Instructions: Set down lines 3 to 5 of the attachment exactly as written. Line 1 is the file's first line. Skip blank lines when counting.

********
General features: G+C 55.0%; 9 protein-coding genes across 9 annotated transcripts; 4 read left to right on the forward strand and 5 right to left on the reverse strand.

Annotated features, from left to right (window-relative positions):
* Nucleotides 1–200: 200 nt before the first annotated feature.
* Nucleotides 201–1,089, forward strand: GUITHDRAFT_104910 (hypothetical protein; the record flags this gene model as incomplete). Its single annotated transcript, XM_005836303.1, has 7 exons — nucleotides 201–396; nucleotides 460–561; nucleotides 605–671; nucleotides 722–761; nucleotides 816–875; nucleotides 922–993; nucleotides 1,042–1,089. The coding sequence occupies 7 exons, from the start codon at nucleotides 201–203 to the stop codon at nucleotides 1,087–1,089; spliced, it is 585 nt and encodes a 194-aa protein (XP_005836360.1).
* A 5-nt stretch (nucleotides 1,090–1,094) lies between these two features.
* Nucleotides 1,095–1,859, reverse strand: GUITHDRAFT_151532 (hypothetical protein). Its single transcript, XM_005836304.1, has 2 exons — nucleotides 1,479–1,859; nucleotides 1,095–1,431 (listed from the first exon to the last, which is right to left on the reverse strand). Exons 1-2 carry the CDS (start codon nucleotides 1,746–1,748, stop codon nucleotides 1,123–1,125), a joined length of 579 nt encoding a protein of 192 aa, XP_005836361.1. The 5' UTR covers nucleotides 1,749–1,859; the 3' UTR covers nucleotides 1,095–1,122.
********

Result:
* Nucleotides 1–200: 200 nt before the first annotated feature.
* Nucleotides 201–1,089, forward strand: GUITHDRAFT_104910 (hypothetical protein; the record flags this gene model as incomplete). Its single annotated transcript, XM_005836303.1, has 7 exons — nucleotides 201–396; nucleotides 460–561; nucleotides 605–671; nucleotides 722–761; nucleotides 816–875; nucleotides 922–993; nucleotides 1,042–1,089. The coding sequence occupies 7 exons, from the start codon at nucleotides 201–203 to the stop codon at nucleotides 1,087–1,089; spliced, it is 585 nt and encodes a 194-aa protein (XP_005836360.1).
* A 5-nt stretch (nucleotides 1,090–1,094) lies between these two features.